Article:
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  • Writer's pictureAndy Singer

Has Oswaldo Learned A New Trick?

By Andy Singer

March 19th, 2024


Photo Credit: Adam Hunger, AP Photo

Hope Springs Eternal, or so I've heard. The previous optimism of Spring Training has been soured somewhat by recent injuries to Gerrit Cole, Aaron Judge, and DJ LeMahieu. As the Optimist-In-Chief here at SSTN, even I have allowed myself to sulk just a bit at the injury developments that have taken place in the last week or two. I had planned an article discussing the value of depth and what the reality of a team losing their top players really is from a statistical perspective, but a quick clip from Monday's Yankee Spring Training game caught my eye for a really good reason. Really good, if we consider the recent injury news.


As you may or may not have heard, Oswaldo Cabrera went 2 for 3 with a home run off of Seranthony Dominguez in the Yankees' 4-3 win versus the Phillies. Now, great as that sounds, Oswaldo's OPS remains south of .600 this spring even with his good day...so why am I so excited? It is true that I have remained a semi-irrational Oswaldo Cabrera fan, even with his poor 2023 performance. Even as a prospect, he was clearly flawed, but I actually consistently ranked him higher among Yankee prospects dating back to his initial cup of coffee at AA. The tools that made him an exciting prospect (from my perspective, anyway), remain. Cabrera has a very good arm, great hands, more agility than most, is defensively versatile, and he brings tons of energy. The issue has always been whether or not he will hit enough to justify a spot on a big league roster consistently. Cabrera was a revelation offensively during his call-up in 2022 and came crashing back through the Earth in 2023, so 2024 feels like a big year.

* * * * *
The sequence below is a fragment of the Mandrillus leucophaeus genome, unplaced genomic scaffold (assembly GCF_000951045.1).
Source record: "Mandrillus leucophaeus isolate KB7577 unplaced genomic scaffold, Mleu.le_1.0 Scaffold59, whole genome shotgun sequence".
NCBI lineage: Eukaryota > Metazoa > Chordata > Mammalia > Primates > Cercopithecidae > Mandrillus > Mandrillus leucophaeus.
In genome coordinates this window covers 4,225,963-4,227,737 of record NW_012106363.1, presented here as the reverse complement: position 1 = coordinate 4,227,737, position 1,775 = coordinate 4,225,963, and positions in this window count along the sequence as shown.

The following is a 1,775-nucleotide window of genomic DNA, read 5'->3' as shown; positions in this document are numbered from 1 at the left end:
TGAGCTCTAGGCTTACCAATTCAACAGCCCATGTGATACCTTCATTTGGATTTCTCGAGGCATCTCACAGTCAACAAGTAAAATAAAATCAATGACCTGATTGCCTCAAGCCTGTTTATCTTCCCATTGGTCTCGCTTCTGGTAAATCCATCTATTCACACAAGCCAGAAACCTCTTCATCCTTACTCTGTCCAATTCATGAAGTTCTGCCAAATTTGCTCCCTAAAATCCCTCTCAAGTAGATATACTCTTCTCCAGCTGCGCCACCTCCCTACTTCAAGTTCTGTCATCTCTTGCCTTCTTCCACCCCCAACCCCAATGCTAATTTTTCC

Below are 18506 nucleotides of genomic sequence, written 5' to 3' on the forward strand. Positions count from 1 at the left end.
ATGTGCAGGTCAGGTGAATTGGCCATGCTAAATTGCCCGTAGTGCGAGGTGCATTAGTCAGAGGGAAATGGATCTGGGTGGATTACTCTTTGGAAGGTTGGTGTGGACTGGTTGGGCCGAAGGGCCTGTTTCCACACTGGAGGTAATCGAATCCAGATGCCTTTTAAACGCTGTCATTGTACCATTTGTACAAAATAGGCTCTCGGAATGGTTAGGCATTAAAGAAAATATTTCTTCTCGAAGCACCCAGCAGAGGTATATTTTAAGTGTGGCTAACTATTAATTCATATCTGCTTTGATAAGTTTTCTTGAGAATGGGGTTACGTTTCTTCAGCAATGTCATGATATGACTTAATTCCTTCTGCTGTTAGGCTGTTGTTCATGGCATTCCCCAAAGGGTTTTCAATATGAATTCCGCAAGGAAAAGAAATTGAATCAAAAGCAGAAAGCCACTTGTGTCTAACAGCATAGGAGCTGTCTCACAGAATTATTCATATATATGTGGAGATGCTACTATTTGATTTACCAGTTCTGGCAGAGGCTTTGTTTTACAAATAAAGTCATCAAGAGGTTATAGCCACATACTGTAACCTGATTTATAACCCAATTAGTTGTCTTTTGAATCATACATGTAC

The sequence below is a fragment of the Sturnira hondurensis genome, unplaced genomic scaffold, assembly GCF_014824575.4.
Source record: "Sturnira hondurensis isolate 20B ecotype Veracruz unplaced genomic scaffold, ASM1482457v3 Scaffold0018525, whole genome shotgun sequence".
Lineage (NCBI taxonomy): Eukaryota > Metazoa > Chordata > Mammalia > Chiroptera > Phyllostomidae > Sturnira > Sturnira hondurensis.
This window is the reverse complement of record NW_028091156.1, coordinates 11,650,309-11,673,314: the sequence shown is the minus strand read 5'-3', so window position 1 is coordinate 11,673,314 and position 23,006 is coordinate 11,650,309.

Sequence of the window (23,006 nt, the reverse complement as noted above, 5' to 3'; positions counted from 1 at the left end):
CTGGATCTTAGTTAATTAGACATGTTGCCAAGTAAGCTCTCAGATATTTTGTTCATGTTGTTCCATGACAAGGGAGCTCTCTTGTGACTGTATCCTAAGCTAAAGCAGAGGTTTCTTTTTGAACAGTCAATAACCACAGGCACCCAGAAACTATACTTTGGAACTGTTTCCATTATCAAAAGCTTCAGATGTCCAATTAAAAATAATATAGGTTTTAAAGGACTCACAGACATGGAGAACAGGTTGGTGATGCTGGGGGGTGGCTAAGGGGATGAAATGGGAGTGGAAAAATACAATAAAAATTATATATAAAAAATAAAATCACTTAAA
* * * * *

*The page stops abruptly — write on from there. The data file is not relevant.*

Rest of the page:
Back to some reason for excitement. Cabrera has been working on some major changes prior to the start of the 2024 regular season. Most obvious are the changes to his batting stance and his decision to at least temporarily ditch switch-hitting, choosing to hit from the left-side basically full-time. Cabrera has switched from a leg kick, which displayed varying lift heights in 2023, to a short stride and toe pivot/tap. To-date, those changes haven't made much impact to the bottom-line numbers, but then I saw Cabrera's homer, and I saw very real reason to be excited. Here's the clip:



There are two very important factors that make this clip interesting. The first, which is what I noticed straight away, is the location of the pitch. From the camera angle, it appeared to be a hard fastball up-and-in. Seranthony Dominguez is a mainstay in the Phillies' big league bullpen. He throws hard, and this pitch was no different, coming in at 98.1 MPH. I wanted to know that the camera angle wasn't fooling me, and sure enough, Statcast confirmed my suspicion:



Sure enough, that's right near the edge of that zone of the strike zone. That alone is huge, and before we talk about the mechanical aspect of the clip above, we need to talk about Cabrera's history as a batter.